For instance, you might give a $50 gift card away when employees convert ten prospects in a month. Instead of specifying a business, let the employee choose where the card comes from. Services like Kazoo offer direct integrations with hundreds of different reward items. Employees collect reward points when they receive recognition and can exchange those points for whatever they like.

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A group of employees cheering.


Recognition doesn’t always have to come from management. A great way to improve morale is to include coworker recognition in your employee rewards program. If you use a messaging service like Slack, you can create channels where employees recognize each other for performance that’s above and beyond. When these shout-outs occur, assign points to the employee that count toward employee recognition goals. 

 Employee-inspired recognition helps create a positive work environment because it trains staff members to seek each other’s approval. Since they won’t know where recognition might come from, they’ll be motivated to treat everyone with respect and help out wherever they can. 

 Employees will focus less on what their coworkers are doing wrong and put more energy into praising each other for what they’re doing right. This can be quite inspiring over time, leading to more cohesive teams.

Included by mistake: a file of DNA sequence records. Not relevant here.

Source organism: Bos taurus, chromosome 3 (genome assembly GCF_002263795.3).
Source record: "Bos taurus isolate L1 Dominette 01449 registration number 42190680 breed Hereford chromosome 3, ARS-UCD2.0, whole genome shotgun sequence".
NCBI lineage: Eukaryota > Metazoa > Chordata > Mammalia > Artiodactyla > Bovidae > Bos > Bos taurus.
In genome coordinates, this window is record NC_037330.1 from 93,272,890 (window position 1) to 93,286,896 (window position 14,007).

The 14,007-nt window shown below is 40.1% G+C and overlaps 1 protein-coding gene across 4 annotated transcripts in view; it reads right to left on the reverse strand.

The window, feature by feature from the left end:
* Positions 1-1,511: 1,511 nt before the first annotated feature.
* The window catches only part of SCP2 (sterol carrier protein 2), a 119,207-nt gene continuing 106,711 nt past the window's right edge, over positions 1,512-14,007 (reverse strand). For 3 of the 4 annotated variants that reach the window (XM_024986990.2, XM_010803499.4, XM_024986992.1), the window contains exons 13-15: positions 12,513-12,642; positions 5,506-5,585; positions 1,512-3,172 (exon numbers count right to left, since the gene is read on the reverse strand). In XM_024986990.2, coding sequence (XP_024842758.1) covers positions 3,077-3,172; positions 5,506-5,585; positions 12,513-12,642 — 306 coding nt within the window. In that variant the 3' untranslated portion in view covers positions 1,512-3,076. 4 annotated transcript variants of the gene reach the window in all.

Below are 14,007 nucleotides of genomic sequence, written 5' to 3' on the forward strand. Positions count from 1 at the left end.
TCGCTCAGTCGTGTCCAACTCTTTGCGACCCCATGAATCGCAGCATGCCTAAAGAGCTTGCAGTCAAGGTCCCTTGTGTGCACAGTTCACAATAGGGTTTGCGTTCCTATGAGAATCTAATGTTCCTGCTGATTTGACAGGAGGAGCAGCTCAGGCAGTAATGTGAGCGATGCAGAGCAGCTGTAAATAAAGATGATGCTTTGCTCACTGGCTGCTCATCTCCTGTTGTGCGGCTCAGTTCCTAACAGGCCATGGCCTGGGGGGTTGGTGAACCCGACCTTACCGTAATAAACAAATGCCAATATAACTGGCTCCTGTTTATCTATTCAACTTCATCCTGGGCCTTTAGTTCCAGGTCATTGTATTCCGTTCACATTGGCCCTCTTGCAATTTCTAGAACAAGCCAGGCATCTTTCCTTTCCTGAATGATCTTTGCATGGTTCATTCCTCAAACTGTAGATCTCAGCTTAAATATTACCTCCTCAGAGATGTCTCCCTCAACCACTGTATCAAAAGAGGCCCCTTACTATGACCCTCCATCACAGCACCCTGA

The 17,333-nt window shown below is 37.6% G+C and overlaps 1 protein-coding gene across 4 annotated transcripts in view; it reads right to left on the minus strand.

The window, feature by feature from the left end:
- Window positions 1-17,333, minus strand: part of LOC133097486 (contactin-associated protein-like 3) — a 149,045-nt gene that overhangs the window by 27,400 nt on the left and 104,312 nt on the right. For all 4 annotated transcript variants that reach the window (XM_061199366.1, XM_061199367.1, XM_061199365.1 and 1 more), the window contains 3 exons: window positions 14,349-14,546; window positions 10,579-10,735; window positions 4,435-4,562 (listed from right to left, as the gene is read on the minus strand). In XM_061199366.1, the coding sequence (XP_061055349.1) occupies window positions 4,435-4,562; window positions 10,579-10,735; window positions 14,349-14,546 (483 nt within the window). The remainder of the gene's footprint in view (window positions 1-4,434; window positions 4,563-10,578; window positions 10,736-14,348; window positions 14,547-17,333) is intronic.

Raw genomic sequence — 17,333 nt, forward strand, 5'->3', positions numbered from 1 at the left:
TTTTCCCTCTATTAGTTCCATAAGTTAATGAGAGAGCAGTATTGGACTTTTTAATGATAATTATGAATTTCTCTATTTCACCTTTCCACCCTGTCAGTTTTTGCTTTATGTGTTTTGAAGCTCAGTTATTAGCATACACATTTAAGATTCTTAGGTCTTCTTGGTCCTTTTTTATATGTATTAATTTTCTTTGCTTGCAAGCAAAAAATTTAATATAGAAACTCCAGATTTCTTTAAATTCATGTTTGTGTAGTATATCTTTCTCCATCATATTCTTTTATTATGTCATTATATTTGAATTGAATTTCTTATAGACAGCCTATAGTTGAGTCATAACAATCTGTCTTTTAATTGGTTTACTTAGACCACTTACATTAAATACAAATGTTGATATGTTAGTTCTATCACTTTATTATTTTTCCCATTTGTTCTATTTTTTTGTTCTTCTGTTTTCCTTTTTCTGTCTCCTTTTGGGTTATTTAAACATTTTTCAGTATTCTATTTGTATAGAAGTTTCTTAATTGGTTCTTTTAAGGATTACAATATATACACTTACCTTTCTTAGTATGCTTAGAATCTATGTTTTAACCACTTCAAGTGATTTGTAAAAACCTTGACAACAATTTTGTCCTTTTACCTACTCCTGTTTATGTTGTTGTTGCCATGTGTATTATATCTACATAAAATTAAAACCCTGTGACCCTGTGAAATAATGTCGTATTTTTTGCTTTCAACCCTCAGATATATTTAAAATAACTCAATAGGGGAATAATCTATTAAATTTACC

Speaking of teams, your employee rewards program should offer incentives for departments as well as individuals. This builds strong bonds of affinity among team members as they work together to try and reach these group goals. 

 They say that a team is only as strong as its weakest link. Team-based rewards give employees a reason to help underperforming members improve because when the weakest link gets better, the whole team benefits.

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Employees showing off an award.


Monthly, weekly, or task-based incentives are only part of the equation. Annual awards are the other. Use these to recognize stellar performance on a yearly basis. Name these awards and spell out precisely what it takes to win. 

 You might create the President’s Club Award that recognizes the year’s top salesperson with a trip anywhere in the country or the Client Service Award that grants a cash prize to the employee that scores highest in client satisfaction.